Tuesday, 29 January 2008

Istanbul, Turkey

This is a city of character. Full of it and them. Character in spades. Also in hearts, clubs and diamonds. As in, I heart backgammon, I want to club the guy down the street and the 84 carat diamond at the Topkapı Palace. The sights in Istanbul are amazing. We were staying right next door to both the Blue Mosque and Aya Sofia, which look like something out of Aladdin. The Grand Bazaar was two blocks away, and the Asian side of Istanbul, with its fresh fish (aka alive) and produce markets was only a fifteen minute ferry ride.

It's difficult to describe Istanbul. I think the best adjectives for this city are its people; foreign and local alike. So, I give you my top five people in Istanbul (not including Kaare). Hopefully they will help you piece together a piece mealed city.

1. Pascal (Aussie)

This guy could tell a story almost as well as Kaare can, and his laugh made you wonder if the world has ever had anything worth crying over, it was that infectious. He couldn't dance worth snot, but when the belly dancer at our hostel called him up...well...we took pictures and he didn't even care! Istanbul and its insincerity can really start to get to a person. You can never tell if someone wants to actually talk to you, or just sell you a carpet. Pascal's laugh was a cornily described "breath of fresh air", and a thankfully received, light-hearted perspective.

2. Becks (Kurdish)

Remember the guy down the street that I wanted to club? This is him. I have never seen a more text book psychopath in my life. Series of events:
a) He invites us into his restaurant for tea and teaches us to play backgammon.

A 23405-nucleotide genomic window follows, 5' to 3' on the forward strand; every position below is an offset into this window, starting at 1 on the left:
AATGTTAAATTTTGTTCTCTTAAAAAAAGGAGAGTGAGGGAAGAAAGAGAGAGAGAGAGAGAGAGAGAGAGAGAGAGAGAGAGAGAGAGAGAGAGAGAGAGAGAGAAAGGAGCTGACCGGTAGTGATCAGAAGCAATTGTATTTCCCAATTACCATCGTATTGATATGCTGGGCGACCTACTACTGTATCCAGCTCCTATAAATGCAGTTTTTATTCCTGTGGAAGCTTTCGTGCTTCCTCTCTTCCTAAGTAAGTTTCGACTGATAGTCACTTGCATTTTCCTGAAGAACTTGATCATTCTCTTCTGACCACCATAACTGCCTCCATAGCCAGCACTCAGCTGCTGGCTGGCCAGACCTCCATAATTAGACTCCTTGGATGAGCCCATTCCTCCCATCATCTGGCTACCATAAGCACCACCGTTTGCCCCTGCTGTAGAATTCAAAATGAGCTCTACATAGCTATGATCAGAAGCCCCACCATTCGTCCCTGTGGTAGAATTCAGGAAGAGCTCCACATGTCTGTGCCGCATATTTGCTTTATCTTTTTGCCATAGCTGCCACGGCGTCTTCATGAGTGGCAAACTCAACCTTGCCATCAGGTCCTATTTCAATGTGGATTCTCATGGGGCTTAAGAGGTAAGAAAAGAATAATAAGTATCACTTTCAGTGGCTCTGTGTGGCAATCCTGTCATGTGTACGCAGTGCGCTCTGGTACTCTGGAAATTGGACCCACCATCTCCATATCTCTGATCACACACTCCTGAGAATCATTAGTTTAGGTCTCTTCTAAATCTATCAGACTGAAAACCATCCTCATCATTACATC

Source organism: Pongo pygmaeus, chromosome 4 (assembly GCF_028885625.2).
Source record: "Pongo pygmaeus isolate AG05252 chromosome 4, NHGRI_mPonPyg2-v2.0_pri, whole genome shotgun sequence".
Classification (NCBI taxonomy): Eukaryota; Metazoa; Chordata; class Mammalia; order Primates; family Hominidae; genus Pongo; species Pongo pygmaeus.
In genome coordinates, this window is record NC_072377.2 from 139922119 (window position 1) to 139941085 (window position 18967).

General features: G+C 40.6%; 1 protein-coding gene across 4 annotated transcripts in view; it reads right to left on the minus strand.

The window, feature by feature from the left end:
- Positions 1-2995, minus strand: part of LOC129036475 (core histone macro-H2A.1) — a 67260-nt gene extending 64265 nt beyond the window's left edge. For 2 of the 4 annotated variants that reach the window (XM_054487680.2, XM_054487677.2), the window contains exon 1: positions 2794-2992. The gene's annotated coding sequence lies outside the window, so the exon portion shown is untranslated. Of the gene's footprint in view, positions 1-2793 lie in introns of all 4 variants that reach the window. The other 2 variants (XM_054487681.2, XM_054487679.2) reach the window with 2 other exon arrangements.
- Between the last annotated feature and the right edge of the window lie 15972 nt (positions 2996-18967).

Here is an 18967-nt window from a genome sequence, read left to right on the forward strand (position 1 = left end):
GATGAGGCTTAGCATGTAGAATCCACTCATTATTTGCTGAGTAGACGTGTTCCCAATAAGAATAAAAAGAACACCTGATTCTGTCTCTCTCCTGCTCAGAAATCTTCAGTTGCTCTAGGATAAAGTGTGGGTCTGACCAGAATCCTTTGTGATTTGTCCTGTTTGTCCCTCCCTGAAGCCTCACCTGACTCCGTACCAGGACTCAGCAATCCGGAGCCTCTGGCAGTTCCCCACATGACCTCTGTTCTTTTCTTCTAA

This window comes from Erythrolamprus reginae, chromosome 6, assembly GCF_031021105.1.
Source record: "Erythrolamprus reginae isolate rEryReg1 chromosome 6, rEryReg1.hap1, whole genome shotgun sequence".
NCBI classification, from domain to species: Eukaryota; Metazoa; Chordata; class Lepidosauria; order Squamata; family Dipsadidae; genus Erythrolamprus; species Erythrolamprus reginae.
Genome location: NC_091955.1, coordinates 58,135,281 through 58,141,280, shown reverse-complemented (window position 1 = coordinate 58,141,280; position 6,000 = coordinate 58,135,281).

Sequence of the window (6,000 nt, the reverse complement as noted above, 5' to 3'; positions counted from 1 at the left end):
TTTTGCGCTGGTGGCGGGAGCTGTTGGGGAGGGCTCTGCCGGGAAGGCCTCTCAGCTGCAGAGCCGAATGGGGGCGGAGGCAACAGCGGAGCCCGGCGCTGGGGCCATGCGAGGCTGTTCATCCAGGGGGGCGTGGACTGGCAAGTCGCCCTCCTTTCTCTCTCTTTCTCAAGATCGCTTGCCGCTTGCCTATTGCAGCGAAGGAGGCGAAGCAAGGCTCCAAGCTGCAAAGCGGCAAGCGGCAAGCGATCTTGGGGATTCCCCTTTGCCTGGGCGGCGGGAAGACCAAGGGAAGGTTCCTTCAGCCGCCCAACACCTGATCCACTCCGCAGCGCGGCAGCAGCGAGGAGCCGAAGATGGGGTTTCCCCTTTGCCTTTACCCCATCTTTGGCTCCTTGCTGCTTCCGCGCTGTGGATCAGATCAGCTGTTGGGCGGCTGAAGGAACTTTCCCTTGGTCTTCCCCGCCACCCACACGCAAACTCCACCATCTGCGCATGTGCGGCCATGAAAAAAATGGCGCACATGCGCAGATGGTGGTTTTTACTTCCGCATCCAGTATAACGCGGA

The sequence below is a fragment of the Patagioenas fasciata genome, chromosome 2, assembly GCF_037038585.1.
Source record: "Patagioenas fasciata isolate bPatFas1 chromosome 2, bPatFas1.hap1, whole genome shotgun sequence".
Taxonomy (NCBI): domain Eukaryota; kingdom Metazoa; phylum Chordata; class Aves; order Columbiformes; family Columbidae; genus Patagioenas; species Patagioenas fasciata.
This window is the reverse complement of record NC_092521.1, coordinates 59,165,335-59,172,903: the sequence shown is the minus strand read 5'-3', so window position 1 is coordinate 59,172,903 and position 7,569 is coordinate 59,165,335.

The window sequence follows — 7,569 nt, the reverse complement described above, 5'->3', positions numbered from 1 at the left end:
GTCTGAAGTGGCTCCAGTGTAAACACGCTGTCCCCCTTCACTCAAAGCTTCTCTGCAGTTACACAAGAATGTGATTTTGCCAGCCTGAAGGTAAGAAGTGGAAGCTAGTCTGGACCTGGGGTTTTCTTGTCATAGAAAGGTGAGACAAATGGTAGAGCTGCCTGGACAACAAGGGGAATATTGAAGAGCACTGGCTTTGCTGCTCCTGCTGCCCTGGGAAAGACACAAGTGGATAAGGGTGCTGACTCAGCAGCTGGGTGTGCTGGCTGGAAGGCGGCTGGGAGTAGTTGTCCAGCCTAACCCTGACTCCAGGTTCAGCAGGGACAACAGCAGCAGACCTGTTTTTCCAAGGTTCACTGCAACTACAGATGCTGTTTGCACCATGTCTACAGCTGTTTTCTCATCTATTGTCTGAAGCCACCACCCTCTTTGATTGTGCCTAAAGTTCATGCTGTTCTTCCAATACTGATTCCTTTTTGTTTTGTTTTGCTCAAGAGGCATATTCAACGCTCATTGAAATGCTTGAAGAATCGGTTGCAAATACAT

b) He hits on me later that night.
c) I say no.
d) He freaks out.
e) Everyone is afraid of him.
Add a lot more details and what you get is every person in our hostel walking five minutes out of their way, all of the time, just to avoid the street he works on.

3. Amy Heading (Aussie)

Now, don't take this next sentence the wrong way, read the whole section before you judge. The was nothing overtly special about Amy. She had no fantastic story behind her and no crazy personality trait to warrant writing a blog about. Except for the fact that I honestly liked her a whole bunch. This is so rare for me to say about a woman, that I'm surprised at myself. I'm even rearranging some of my Thailand plans to meet up with her in Phuket. She was genuine. And you know, I think that's all I'm going to say about her. Anything else would just be extra adjectives, and I don't want to waste her on them.

4. Jay-Z Rex (Brazilian)

His name was Ken. He Fluently spoke Portuguese, Spanish, English and Japanese. He was conversational in French, Italian and German. His Japanese family moved to Brazil, then gave birth to him. So he was actually Brazilian, but looked Japanese, hence, Japazilian. Well, Kaare decided that "Japazilian" sounded way too much like a dinosaur to not include "Rex" after it. He became Japazilian Rex, later shortened to Jay-Z Rex. Did I mention that his real name is actually Socrates? Who gets to live a life where your name is Socrates and your nickname is Jay-Z Rex? Can life possibly be that sweet?

5. The Kid Who Scammed Kaare (probably Turkish or Kurdish)

Readers Digest Version:
a) Kaare goes to the ATM.
b) Shoe Shine Kid (hence forth referred to as the SS Kid) chats Kaare up Turkish style, which comprises or four important phrases:
i. Yes please, my friend!
ii. Where are you from?
iii. I love (insert country)!/I have a friend from (insert country)!
iv. Can I offer you some tea/sell you a carpet/spend your money/shine your shoes?
c) After Kaare says no, the SS Kid shines his shoes anyways.
d)The SS Kid brushes Kaare's shoes for 2.45 seconds, then demands $45 (perhaps a dollar to 1/10 second ratio? I'm just trying to rationalize here...)
e) Kaare says, "I'm quite sorry young sir, but I do not believe that the service provided was quite adequate enough to warrant $45, especially after I refused said service. Perhaps you should forget about it." Something like that.
f) The SS Kid goes down to $20.
g) see 'e'